Kobe Bryant Dead in Helicopter Crash

Really? I think Jackson was much bigger. I have heard of Kobe, but that’s it. I don’t even know what he looks like. He is not known all around the world, Jackson was.

Regardless of who he was, it’s sad that he has gone. And it must be really tough on his family. They have my sympathies.

It also seems to indicate that private planes are not such a good idea. A number of celebrities gone that way. And I must admt that I would not to use a helicopter more than absolutely necessary - and so far it has not been necessary. When something goes wrong, it goes really wrong.

Kobe had a helicopter that’s usually owned by Charter Companies. He certainly had the wealth to keep it maintained and hire a excellent pilot.

They would have been ok if they had listened to the No Fly warnings. Only a instrument rated pilot should have attempted flying in that thick fog. That’s assuming the helicopter was properly equipped and certified.

It will be a long investigation and no doubt the pilot’s experience and licenses will be widely reported in the news.

Aviation accidents like this are even more tragic because it was preventable.

If it helps, they apparently hit the mountain at 161 knots (185mph) in dense fog.

They never knew what happened.

That a pilot operating under “see and avoid” procedures would be flying near maximum speed with near-zero visibility in a hilly area is astonishing.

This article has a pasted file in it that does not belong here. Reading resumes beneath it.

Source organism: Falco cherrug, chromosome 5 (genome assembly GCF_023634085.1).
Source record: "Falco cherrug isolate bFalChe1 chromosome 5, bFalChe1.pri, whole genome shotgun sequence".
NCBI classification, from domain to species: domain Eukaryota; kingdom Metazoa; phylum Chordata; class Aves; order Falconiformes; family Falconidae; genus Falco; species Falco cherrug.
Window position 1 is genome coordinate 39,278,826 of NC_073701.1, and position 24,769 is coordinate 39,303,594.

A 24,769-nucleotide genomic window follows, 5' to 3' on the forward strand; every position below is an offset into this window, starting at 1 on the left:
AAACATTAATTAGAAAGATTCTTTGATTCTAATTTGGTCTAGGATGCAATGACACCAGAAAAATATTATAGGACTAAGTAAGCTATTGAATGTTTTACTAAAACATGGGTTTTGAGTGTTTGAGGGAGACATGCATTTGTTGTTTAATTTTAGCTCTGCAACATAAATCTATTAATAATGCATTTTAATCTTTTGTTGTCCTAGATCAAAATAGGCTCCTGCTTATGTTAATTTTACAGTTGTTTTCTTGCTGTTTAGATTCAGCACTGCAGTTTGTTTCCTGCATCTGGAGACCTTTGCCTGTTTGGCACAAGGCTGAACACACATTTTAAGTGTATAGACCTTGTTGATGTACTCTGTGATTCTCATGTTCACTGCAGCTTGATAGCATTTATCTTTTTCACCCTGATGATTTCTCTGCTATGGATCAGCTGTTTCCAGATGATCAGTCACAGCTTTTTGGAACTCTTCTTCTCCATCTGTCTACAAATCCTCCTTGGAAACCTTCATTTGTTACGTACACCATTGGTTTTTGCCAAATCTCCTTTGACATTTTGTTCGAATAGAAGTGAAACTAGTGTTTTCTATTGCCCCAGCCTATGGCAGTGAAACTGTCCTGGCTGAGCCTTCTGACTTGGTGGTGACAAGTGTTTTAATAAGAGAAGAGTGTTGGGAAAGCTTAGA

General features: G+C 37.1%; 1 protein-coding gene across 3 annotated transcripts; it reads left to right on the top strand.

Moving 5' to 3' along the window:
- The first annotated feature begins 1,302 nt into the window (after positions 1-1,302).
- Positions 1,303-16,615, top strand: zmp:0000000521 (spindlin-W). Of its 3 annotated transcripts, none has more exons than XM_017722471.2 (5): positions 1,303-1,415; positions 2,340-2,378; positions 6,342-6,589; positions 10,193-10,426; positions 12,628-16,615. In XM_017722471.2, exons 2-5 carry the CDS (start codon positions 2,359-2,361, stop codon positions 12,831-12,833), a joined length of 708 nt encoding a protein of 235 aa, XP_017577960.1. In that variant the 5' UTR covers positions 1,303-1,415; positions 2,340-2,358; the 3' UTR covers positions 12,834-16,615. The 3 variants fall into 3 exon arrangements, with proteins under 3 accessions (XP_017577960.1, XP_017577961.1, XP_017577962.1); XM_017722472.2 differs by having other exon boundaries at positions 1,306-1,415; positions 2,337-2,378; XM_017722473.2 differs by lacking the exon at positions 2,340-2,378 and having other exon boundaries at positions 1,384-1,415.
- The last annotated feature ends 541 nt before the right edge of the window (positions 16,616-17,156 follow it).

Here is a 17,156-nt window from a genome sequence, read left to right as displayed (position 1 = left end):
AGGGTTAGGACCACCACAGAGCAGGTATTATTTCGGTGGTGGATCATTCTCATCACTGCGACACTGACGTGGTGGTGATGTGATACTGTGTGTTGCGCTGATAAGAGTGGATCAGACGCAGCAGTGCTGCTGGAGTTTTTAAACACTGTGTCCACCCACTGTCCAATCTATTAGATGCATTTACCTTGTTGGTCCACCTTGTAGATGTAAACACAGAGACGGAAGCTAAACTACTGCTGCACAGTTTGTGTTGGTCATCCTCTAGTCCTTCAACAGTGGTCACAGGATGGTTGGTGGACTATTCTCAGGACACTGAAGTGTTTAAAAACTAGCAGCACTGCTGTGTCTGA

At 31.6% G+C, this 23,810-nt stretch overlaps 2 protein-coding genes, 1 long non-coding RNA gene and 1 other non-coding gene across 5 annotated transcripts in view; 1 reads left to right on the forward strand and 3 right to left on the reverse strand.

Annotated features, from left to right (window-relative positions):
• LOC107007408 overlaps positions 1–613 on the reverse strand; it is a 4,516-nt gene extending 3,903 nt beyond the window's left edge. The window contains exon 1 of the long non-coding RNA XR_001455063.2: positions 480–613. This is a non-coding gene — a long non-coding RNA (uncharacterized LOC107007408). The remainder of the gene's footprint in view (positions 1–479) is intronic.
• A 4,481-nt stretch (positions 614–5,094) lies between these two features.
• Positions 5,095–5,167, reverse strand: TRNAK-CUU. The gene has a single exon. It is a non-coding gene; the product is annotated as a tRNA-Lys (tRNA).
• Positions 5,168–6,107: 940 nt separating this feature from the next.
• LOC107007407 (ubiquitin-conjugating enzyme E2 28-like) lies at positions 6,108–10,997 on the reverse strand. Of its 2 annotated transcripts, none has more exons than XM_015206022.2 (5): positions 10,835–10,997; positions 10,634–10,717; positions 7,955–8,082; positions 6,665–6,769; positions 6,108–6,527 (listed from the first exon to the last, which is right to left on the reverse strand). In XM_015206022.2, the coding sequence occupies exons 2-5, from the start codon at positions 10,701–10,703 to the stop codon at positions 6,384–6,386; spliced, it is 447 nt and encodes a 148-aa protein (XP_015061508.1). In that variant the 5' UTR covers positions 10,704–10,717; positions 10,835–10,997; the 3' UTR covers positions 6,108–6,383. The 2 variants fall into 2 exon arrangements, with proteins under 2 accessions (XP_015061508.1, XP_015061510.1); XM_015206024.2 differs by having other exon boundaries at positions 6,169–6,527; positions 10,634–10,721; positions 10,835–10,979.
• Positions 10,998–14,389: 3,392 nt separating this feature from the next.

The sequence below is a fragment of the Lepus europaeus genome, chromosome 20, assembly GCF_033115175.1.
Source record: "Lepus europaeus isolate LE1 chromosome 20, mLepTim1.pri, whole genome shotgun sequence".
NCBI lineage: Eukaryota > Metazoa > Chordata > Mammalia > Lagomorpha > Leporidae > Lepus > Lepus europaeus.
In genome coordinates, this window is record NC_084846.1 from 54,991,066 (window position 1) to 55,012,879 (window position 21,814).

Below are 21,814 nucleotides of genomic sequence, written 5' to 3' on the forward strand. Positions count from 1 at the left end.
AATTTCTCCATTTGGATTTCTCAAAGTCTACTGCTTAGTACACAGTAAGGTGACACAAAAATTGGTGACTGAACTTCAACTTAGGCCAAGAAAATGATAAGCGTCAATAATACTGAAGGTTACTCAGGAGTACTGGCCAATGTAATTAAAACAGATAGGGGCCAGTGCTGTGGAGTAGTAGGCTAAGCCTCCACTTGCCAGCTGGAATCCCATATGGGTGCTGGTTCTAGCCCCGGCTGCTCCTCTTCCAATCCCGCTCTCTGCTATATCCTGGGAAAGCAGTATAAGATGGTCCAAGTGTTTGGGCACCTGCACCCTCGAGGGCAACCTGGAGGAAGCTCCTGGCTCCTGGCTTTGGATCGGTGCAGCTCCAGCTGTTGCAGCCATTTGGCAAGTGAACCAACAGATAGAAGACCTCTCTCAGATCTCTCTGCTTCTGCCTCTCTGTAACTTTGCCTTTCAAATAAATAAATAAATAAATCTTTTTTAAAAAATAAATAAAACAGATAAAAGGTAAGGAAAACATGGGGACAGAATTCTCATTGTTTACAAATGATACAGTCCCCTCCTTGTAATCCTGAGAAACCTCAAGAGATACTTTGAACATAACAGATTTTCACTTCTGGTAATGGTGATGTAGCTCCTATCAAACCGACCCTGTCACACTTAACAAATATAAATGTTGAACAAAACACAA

Roughly the equivalent of driving 80 mph in a blinding snowstorm.

I read this and am wondering if they realized what was going on with the maneuverings of the pilot, though. I believe he went up and down and was moving around enough for people to know there was an issue.

Luckily you are not a Washington Post reporter:
Washington Post journalist [Felicia Sonmez] is suspended after tweeting a link to a 2016 story about Kobe Bryant’s rape case just hours after he died in helicopter crash

Here is a list of all the people who died:
Kobe Bryant and his daughter Gianna
College baseball coach John Altobelli and his wife, Keri, were on board the helicopter with their daughter Alyssa, who played on the same club team as Gianna Bryant.
Christina Mauser, the top assistant coach of the Mamba girls’ basketball team
Ara Zobayan, pilot
Mother and daughter Sarah and Payton Chester

Per Fox 5 San Diego, friends said the pilot was IFR rated.

Pilot/tower radio chatter

Others are getting death threats.


Wow. That’s so irresponsible.

Given that the LAPD had grounded their helicopters I wondered if the pilot had called for special VFR. The radio radio log confirms that was the case.

My guess is that he was following 101 and where it bends South he mistakes Las Virgenes RD for it and starts following that. When he realizes the the heading is wrong he starts climbing. He makes it to 2400 ft above sea level before a 4000 ft per minute descent and crashes at about 830 ft above sea level. So if my math is right he’s descending at 67 feet per second. with a difference of 1530 feet to impact that would have taken about 23 seconds.